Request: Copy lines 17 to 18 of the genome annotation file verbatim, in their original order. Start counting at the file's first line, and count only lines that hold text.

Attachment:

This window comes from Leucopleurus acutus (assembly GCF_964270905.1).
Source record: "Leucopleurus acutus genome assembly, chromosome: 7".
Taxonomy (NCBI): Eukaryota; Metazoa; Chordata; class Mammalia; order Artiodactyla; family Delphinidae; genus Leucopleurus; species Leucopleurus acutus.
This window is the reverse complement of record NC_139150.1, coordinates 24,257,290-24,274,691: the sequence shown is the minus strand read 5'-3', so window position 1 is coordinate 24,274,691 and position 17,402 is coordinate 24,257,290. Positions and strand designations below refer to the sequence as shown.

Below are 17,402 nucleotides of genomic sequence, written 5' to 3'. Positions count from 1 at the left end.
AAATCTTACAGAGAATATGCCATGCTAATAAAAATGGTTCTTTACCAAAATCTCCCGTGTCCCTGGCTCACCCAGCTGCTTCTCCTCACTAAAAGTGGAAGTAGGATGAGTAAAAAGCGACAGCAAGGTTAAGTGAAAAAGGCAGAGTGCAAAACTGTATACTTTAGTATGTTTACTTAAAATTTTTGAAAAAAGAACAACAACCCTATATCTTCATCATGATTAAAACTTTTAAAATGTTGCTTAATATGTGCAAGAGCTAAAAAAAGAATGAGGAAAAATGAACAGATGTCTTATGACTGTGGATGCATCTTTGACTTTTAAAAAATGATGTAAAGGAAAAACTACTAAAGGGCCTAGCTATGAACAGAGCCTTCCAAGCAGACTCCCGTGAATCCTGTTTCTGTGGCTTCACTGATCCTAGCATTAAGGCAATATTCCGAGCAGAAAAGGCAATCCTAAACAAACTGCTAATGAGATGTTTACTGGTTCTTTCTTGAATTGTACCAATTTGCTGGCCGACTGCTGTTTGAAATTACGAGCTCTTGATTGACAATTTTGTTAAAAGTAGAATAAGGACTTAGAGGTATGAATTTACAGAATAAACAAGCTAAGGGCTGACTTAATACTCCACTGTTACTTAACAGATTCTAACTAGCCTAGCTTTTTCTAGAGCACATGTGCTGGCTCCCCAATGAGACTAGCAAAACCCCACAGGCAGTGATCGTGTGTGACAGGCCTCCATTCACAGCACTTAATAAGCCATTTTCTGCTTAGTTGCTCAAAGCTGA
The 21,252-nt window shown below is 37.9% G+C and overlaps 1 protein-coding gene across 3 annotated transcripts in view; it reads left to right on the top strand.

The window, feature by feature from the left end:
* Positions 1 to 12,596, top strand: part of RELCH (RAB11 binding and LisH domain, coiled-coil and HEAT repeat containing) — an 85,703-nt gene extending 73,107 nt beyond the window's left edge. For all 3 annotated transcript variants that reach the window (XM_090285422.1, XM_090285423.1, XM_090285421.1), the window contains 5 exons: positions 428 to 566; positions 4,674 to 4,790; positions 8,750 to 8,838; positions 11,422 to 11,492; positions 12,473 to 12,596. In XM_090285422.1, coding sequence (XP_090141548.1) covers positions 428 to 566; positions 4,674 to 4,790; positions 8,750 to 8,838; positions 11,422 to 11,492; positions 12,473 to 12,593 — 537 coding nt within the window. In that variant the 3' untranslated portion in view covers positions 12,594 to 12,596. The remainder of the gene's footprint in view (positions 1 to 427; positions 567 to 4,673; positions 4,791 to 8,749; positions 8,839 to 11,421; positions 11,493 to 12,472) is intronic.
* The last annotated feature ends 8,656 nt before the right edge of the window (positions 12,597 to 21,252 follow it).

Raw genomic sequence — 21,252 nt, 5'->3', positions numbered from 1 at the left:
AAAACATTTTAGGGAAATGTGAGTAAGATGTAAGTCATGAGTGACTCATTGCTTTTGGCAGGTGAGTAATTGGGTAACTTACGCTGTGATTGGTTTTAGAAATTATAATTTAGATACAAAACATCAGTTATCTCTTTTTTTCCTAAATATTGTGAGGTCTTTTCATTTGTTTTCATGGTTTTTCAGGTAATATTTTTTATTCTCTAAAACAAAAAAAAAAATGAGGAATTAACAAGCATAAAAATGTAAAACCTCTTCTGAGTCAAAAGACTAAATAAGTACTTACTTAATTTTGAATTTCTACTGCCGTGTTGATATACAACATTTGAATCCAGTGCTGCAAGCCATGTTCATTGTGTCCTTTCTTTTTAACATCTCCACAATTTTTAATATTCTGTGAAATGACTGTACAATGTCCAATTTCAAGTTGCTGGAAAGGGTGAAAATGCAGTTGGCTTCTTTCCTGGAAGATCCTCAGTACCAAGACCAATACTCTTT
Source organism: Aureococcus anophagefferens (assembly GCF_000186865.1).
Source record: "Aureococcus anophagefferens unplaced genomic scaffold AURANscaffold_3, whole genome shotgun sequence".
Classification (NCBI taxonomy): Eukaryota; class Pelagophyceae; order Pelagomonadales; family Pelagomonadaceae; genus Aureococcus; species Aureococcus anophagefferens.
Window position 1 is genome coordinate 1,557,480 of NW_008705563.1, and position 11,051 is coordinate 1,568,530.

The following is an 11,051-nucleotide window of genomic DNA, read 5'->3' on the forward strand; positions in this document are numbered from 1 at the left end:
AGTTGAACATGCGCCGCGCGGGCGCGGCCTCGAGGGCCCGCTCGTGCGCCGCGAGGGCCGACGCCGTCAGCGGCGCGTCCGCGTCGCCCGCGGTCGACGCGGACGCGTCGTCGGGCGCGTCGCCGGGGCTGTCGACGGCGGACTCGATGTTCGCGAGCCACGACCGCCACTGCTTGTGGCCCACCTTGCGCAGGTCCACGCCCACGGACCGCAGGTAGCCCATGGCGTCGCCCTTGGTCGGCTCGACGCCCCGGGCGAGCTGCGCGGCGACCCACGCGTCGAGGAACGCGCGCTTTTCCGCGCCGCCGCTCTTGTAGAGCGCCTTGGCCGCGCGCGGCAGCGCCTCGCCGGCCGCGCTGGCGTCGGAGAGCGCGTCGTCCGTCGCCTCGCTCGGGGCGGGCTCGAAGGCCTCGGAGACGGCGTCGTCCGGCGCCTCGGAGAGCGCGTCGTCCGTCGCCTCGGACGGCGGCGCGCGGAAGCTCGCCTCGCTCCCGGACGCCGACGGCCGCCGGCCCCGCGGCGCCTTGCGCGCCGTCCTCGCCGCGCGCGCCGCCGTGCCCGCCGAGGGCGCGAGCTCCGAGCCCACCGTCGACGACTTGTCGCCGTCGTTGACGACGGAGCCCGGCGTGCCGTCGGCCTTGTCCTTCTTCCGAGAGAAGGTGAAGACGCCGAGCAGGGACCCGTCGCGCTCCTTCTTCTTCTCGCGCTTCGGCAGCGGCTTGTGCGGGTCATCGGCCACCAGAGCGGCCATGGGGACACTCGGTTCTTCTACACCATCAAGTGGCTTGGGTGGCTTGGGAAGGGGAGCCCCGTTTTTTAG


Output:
The following is an 11,051-nucleotide window of genomic DNA, read 5'->3' on the forward strand; positions in this document are numbered from 1 at the left end:
AGTTGAACATGCGCCGCGCGGGCGCGGCCTCGAGGGCCCGCTCGTGCGCCGCGAGGGCCGACGCCGTCAGCGGCGCGTCCGCGTCGCCCGCGGTCGACGCGGACGCGTCGTCGGGCGCGTCGCCGGGGCTGTCGACGGCGGACTCGATGTTCGCGAGCCACGACCGCCACTGCTTGTGGCCCACCTTGCGCAGGTCCACGCCCACGGACCGCAGGTAGCCCATGGCGTCGCCCTTGGTCGGCTCGACGCCCCGGGCGAGCTGCGCGGCGACCCACGCGTCGAGGAACGCGCGCTTTTCCGCGCCGCCGCTCTTGTAGAGCGCCTTGGCCGCGCGCGGCAGCGCCTCGCCGGCCGCGCTGGCGTCGGAGAGCGCGTCGTCCGTCGCCTCGCTCGGGGCGGGCTCGAAGGCCTCGGAGACGGCGTCGTCCGGCGCCTCGGAGAGCGCGTCGTCCGTCGCCTCGGACGGCGGCGCGCGGAAGCTCGCCTCGCTCCCGGACGCCGACGGCCGCCGGCCCCGCGGCGCCTTGCGCGCCGTCCTCGCCGCGCGCGCCGCCGTGCCCGCCGAGGGCGCGAGCTCCGAGCCCACCGTCGACGACTTGTCGCCGTCGTTGACGACGGAGCCCGGCGTGCCGTCGGCCTTGTCCTTCTTCCGAGAGAAGGTGAAGACGCCGAGCAGGGACCCGTCGCGCTCCTTCTTCTTCTCGCGCTTCGGCAGCGGCTTGTGCGGGTCATCGGCCACCAGAGCGGCCATGGGGACACTCGGTTCTTCTACACCATCAAGTGGCTTGGGTGGCTTGGGAAGGGGAGCCCCGTTTTTTAG